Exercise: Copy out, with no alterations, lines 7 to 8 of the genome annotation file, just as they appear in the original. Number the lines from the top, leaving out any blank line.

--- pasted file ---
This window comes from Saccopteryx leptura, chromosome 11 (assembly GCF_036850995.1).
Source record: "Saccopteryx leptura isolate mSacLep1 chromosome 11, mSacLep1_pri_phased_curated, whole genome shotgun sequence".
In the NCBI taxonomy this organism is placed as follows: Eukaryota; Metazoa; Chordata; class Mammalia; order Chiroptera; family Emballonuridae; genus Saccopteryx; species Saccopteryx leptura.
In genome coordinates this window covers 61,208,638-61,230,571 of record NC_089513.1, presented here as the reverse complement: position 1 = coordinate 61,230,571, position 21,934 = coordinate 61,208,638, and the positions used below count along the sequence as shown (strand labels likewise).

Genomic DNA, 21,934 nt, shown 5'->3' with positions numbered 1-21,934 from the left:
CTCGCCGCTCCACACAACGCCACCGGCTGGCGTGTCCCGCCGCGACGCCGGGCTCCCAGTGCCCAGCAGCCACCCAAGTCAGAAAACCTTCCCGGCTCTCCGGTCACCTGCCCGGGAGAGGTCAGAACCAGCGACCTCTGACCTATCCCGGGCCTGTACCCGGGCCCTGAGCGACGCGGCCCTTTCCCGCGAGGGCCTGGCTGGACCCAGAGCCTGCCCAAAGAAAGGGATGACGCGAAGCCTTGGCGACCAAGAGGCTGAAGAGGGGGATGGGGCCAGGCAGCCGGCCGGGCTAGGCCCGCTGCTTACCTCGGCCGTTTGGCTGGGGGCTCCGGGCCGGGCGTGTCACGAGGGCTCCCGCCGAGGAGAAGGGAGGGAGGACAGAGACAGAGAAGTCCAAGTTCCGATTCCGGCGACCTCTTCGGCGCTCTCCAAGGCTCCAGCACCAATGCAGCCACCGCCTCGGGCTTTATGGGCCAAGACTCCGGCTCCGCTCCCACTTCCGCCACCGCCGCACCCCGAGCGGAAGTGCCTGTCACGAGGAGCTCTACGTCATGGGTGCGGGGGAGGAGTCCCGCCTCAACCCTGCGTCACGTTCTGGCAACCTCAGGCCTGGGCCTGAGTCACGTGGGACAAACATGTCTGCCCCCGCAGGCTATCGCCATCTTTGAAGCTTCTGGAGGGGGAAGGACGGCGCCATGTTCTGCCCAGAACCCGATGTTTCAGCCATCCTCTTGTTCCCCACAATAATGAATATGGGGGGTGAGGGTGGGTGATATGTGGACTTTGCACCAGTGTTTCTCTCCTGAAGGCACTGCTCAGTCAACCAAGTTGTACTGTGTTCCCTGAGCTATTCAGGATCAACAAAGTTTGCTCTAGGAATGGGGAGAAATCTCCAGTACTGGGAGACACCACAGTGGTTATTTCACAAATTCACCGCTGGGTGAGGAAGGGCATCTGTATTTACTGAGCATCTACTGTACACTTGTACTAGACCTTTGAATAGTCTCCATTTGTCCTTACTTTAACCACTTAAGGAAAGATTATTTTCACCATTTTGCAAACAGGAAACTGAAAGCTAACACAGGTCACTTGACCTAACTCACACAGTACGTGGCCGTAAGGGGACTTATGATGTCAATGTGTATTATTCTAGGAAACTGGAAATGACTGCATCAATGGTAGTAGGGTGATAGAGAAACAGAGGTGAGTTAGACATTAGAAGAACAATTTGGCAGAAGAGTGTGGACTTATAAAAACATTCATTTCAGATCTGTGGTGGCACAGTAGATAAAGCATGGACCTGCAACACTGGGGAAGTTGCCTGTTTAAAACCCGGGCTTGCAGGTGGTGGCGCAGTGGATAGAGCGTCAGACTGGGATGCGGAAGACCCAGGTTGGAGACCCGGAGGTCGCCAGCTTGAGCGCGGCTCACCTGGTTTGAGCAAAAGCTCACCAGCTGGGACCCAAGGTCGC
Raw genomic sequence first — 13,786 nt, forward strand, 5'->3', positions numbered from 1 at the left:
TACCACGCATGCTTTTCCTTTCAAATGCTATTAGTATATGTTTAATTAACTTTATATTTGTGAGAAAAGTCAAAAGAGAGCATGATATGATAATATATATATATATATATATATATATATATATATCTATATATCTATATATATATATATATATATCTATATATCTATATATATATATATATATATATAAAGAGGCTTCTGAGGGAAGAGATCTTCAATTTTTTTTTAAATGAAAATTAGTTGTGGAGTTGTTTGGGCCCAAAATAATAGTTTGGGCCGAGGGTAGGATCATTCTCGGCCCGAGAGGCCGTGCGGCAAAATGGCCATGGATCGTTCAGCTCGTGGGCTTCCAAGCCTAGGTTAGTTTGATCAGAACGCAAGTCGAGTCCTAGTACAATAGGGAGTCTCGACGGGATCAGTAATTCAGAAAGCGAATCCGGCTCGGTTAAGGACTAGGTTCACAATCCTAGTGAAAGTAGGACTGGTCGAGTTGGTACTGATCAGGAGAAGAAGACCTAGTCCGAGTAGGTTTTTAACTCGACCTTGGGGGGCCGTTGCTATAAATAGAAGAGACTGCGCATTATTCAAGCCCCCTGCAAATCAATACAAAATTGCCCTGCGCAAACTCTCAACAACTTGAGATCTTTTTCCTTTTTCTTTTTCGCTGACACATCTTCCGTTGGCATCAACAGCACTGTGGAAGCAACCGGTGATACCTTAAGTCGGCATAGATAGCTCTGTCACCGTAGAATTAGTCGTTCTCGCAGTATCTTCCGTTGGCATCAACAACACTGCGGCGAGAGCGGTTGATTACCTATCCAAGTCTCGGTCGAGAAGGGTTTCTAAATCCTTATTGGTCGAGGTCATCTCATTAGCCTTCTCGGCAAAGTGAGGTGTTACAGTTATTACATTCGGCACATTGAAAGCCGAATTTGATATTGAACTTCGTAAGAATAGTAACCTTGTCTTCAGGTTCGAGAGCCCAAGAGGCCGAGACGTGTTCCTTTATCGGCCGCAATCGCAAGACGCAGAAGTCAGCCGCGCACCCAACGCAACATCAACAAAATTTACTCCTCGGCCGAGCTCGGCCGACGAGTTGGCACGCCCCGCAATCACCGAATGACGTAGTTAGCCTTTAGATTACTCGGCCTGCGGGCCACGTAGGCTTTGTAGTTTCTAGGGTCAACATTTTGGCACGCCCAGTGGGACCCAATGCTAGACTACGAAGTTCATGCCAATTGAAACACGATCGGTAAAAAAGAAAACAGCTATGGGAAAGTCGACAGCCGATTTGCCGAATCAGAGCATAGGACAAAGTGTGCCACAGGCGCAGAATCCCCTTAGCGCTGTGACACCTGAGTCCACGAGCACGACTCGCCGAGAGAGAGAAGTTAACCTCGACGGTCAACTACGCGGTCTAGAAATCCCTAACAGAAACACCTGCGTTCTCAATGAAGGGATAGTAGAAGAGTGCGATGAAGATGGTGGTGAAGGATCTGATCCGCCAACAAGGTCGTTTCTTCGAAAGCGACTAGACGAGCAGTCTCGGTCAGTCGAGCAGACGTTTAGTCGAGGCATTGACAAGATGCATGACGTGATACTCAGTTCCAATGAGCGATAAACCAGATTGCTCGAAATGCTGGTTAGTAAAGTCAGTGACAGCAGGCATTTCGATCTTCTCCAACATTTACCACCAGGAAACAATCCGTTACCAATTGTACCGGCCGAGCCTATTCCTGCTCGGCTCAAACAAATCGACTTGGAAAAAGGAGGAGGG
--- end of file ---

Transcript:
Raw genomic sequence first — 13,786 nt, forward strand, 5'->3', positions numbered from 1 at the left:
TACCACGCATGCTTTTCCTTTCAAATGCTATTAGTATATGTTTAATTAACTTTATATTTGTGAGAAAAGTCAAAAGAGAGCATGATATGATAATATATATATATATATATATATATATATATATATCTATATATCTATATATATATATATATATATCTATATATCTATATATATATATATATATATATAAAGAGGCTTCTGAGGGAAGAGATCTTCAATTTTTTTTTAAATGAAAATTAGTTGTGGAGTTGTTTGGGCCCAAAATAATAGTTTGGGCCGAGGGTAGGATCATTCTCGGCCCGAGAGGCCGTGCGGCAAAATGGCCATGGATCGTTCAGCTCGTGGGCTTCCAAGCCTAGGTTAGTTTGATCAGAACGCAAGTCGAGTCCTAGTACAATAGGGAGTCTCGACGGGATCAGTAATTCAGAAAGCGAATCCGGCTCGGTTAAGGACTAGGTTCACAATCCTAGTGAAAGTAGGACTGGTCGAGTTGGTACTGATCAGGAGAAGAAGACCTAGTCCGAGTAGGTTTTTAACTCGACCTTGGGGGGCCGTTGCTATAAATAGAAGAGACTGCGCATTATTCAAGCCCCCTGCAAATCAATACAAAATTGCCCTGCGCAAACTCTCAACAACTTGAGATCTTTTTCCTTTTTCTTTTTCGCTGACACATCTTCCGTTGGCATCAACAGCACTGTGGAAGCAACCGGTGATACCTTAAGTCGGCATAGATAGCTCTGTCACCGTAGAATTAGTCGTTCTCGCAGTATCTTCCGTTGGCATCAACAACACTGCGGCGAGAGCGGTTGATTACCTATCCAAGTCTCGGTCGAGAAGGGTTTCTAAATCCTTATTGGTCGAGGTCATCTCATTAGCCTTCTCGGCAAAGTGAGGTGTTACAGTTATTACATTCGGCACATTGAAAGCCGAATTTGATATTGAACTTCGTAAGAATAGTAACCTTGTCTTCAGGTTCGAGAGCCCAAGAGGCCGAGACGTGTTCCTTTATCGGCCGCAATCGCAAGACGCAGAAGTCAGCCGCGCACCCAACGCAACATCAACAAAATTTACTCCTCGGCCGAGCTCGGCCGACGAGTTGGCACGCCCCGCAATCACCGAATGACGTAGTTAGCCTTTAGATTACTCGGCCTGCGGGCCACGTAGGCTTTGTAGTTTCTAGGGTCAACATTTTGGCACGCCCAGTGGGACCCAATGCTAGACTACGAAGTTCATGCCAATTGAAACACGATCGGTAAAAAAGAAAACAGCTATGGGAAAGTCGACAGCCGATTTGCCGAATCAGAGCATAGGACAAAGTGTGCCACAGGCGCAGAATCCCCTTAGCGCTGTGACACCTGAGTCCACGAGCACGACTCGCCGAGAGAGAGAAGTTAACCTCGACGGTCAACTACGCGGTCTAGAAATCCCTAACAGAAACACCTGCGTTCTCAATGAAGGGATAGTAGAAGAGTGCGATGAAGATGGTGGTGAAGGATCTGATCCGCCAACAAGGTCGTTTCTTCGAAAGCGACTAGACGAGCAGTCTCGGTCAGTCGAGCAGACGTTTAGTCGAGGCATTGACAAGATGCATGACGTGATACTCAGTTCCAATGAGCGATAAACCAGATTGCTCGAAATGCTGGTTAGTAAAGTCAGTGACAGCAGGCATTTCGATCTTCTCCAACATTTACCACCAGGAAACAATCCGTTACCAATTGTACCGGCCGAGCCTATTCCTGCTCGGCTCAAACAAATCGACTTGGAAAAAGGAGGAGGG